Langley’s free shuttle is now an award-winning free shuttle.
The Langley Main Street Association received the award for “Community Partnership” May 16 at Washington Main Street’s Excellence on Main Awards Ceremony in Vancouver, Wash. The ceremony was held in conjunction with RevitalizeWA, Washington State’s Preservation and Main Street Conference.
“We are thrilled to present this award to the Langley Main Street Association and its many partners who have demonstrated working together can truly advance the goals of all entities for the benefit of residents and visitors alike,” said Sarah Hansen, Washington Main Street program coordinator. “Their list of accomplishments is already very impressive, and we know there are great things still to come.”
Main Street Board president Janet Ploof, program manager Michaela Marx Wheatley, city planer Jeff Arango, city councilwoman Rene Neff, and Main Street board member Fred Lundahl, shuttle driver, mechanic and driving force behind the project, were in Vancouver to accept the award.
“It is very exciting for a small organization that has only been an official Main Street program for a year to win such a significant award,” Ploof said. “Even better, this award is not just about a project or Main Street it recognizes our amazing community. We all are winners.”
The state organization recognized the shuttle project as an outstanding example of how a community comes together to make a project happen. The shuttle is owned and operated by the Langley Main Street Association. It is entirely run by volunteer drivers. The Port of South Whidbey and the City of Langley backed the project with grant funding. Many individual community organizations work with Langley Main Street either as a source of drivers or collaborated with Main Street to have shuttle service for their events.
Mayor Fred McCarthy said the award is a great achievement for the shuttle partners.
“The partnership between the Langley Main Street Association and the City of
Langley is transforming our city with inspired volunteer energy and a promise of economic renewal,” McCarthy said. “It is so exciting to be associated with these motivated professionals from our business community. We are a better city for our collaborative efforts with the Langley Main Street Association.”
The shuttle first began zipping through town last summer. The Langley Main Street Association worked with a multitude of organizations and individuals to offer a free shuttle service connecting Langley’s historic downtown core with the Langley Marina, off-site parking, and several event venues outside the downtown district. During the summer months, LMSA began offering rides for visitors and residents, all of whom seemed to enjoy being chauffeured in the six-passenger golf cart, driven by local “celebrities” including the mayor and city council members.
A six-passenger shuttle may not seem significant, but it was an important transportation step for a small town of 1,000 people, Hansen said as she introduced Langley Main Street at the awards ceremony.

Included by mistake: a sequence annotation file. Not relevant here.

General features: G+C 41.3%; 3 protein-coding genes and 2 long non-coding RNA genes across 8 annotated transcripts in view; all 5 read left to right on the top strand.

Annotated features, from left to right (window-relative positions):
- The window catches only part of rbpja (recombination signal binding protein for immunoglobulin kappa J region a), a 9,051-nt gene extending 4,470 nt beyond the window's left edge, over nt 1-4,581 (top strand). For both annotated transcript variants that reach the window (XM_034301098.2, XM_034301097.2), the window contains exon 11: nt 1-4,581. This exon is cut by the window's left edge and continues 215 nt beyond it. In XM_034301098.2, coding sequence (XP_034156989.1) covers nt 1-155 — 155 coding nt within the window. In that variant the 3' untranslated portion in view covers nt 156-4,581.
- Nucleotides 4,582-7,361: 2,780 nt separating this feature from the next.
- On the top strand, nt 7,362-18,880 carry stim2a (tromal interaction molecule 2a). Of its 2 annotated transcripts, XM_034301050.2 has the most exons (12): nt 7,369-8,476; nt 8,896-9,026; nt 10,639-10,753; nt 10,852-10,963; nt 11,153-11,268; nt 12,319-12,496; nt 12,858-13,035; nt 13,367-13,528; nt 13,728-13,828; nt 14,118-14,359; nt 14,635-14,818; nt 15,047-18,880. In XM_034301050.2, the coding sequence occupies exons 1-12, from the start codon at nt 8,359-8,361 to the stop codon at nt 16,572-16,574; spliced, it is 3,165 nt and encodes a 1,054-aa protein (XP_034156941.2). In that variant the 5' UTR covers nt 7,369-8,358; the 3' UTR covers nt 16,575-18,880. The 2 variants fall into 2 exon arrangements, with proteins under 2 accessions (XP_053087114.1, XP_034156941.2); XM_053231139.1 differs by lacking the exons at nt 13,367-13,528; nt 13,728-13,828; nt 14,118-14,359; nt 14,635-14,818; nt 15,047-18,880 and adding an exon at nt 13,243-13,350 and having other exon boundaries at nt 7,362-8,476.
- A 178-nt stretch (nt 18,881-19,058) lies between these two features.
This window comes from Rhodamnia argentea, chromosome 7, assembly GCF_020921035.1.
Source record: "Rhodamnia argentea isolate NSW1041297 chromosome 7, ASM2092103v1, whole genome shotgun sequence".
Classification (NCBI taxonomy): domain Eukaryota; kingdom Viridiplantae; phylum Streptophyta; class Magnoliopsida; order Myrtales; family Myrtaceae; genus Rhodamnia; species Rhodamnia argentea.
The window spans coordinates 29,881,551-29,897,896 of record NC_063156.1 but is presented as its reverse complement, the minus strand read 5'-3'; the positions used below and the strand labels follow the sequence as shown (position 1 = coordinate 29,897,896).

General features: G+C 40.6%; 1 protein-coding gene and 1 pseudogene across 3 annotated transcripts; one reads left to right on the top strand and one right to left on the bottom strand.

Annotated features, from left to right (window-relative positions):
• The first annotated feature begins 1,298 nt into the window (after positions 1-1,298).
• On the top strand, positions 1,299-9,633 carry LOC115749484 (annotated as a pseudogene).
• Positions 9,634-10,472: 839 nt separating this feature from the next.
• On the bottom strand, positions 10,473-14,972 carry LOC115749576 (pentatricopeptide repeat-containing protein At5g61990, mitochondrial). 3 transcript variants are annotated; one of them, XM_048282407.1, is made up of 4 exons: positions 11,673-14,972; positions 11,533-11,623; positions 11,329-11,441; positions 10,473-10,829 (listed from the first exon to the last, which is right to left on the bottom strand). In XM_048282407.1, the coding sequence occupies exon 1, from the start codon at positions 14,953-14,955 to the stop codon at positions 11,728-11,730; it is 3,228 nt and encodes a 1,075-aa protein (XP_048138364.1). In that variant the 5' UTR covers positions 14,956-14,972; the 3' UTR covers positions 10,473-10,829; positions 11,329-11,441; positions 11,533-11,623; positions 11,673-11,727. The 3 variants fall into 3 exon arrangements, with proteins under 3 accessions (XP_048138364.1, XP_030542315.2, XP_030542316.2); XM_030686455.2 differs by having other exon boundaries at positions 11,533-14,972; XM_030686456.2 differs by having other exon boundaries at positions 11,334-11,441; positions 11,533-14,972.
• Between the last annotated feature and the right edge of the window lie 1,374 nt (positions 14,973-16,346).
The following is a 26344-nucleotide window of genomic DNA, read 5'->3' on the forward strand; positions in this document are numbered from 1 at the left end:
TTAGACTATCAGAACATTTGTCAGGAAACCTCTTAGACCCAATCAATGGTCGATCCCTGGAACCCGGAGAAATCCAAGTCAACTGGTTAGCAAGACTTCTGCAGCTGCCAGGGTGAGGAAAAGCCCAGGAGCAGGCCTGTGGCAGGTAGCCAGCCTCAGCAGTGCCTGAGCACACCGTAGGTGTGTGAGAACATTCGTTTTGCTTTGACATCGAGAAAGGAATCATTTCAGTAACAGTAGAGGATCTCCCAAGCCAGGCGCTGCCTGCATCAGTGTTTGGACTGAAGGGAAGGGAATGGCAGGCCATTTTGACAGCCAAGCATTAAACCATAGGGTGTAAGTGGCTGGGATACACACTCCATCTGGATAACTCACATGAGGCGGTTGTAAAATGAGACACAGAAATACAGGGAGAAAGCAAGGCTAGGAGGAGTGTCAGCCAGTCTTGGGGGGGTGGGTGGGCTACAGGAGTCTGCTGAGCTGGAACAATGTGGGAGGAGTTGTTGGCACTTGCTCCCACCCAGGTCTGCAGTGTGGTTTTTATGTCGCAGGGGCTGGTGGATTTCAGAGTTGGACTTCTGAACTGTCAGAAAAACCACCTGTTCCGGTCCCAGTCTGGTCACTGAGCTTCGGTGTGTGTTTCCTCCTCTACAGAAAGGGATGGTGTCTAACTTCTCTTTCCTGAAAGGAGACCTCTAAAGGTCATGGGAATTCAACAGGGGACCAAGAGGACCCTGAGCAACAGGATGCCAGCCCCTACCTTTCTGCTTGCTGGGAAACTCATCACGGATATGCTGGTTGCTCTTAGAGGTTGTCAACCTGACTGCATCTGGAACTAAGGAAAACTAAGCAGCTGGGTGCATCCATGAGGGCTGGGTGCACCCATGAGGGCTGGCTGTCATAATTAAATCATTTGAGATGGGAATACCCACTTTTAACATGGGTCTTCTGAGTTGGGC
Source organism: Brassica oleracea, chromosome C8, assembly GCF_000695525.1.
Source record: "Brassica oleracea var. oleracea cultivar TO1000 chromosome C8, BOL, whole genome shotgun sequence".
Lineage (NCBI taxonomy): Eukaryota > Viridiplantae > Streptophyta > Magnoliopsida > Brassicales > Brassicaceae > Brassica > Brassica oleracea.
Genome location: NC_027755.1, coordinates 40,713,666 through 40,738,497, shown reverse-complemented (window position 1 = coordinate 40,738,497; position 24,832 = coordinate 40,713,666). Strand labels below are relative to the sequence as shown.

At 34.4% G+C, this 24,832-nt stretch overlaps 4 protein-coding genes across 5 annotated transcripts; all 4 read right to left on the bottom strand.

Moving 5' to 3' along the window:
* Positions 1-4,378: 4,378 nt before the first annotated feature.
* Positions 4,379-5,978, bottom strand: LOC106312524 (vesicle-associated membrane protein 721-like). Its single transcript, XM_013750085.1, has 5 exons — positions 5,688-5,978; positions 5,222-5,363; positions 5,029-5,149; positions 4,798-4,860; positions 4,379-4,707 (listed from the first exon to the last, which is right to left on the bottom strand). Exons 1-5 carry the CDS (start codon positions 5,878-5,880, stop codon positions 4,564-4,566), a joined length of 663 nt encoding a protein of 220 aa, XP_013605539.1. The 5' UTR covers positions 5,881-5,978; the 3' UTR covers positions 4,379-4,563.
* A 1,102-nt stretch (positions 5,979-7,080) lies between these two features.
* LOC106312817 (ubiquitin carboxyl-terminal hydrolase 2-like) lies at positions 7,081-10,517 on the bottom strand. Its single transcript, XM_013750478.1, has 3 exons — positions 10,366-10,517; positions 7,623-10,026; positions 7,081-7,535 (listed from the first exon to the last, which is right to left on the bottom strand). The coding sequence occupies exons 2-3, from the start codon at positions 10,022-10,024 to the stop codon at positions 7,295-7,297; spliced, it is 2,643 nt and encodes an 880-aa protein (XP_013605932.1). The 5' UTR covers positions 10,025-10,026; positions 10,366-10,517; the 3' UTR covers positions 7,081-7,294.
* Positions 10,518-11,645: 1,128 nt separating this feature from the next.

“It fits our scale and reflects the values of our community,” Ploof said. “It is a wonderful way to move people around Langley without having to be dependent on automobiles. And it make people happy.”
In addition to its role as people mover, the shuttle, driven by Langley Main Street’s new summer interns Laura and Erin Hilton, will also take the summer flower-watering burden from the city by pulling a water tank behind the environmentally friendly shuttle.
The organization is excited to have found a great way to keep the flowering summer color watered, not to mention the benefit of replacing the large gas guzzling water truck with its green electric cart, Ploof said.
The award recognizes the first year of the shuttle, which served as a trial period leading up to the Main Street purchase of the new electric car. During the first year, then-Mayor Larry Kwarsick and Arango partnered with the organization, helping to bring the idea to fruition by sharing expertise regarding rules and regulations. Once a golf cart zone ordinance was passed, Main Street rented a shuttle to test the idea and began partnering with several of Langley’s biggest events including DjangoFest Northwest and the Whidbey Island Area Fair to provide transportation services. The feedback was so positive that soon representatives from the Island County Fairgrounds Association as well as the Whidbey Island Center for the Arts joined Main Street committees, and the Port of South Whidbey became involved in the project.
Many community organizations continue to contribute to the success of the shuttle, including volunteer drivers from the Langley Community Club, Langley Men’s Club and several local merchants. Volunteer drivers also include those from the South Whidbey Historical Society who share their Langley history expertise during driving shifts.
The Excellence on Main Awards, organized by the Washington State Main Street Program, recognizes communities, organizations, and individuals who are helping to achieve economic vitality and build sustainable communities through downtown revitalization and preservation. Washington’s Main Street Program is housed in the Department of Archaeology and Historic Preservation and administered, under contract, by the Washington Trust for Historic Preservation.
To volunteer as shuttle driver, call 360-929-9333 or email firstname.lastname@example.org.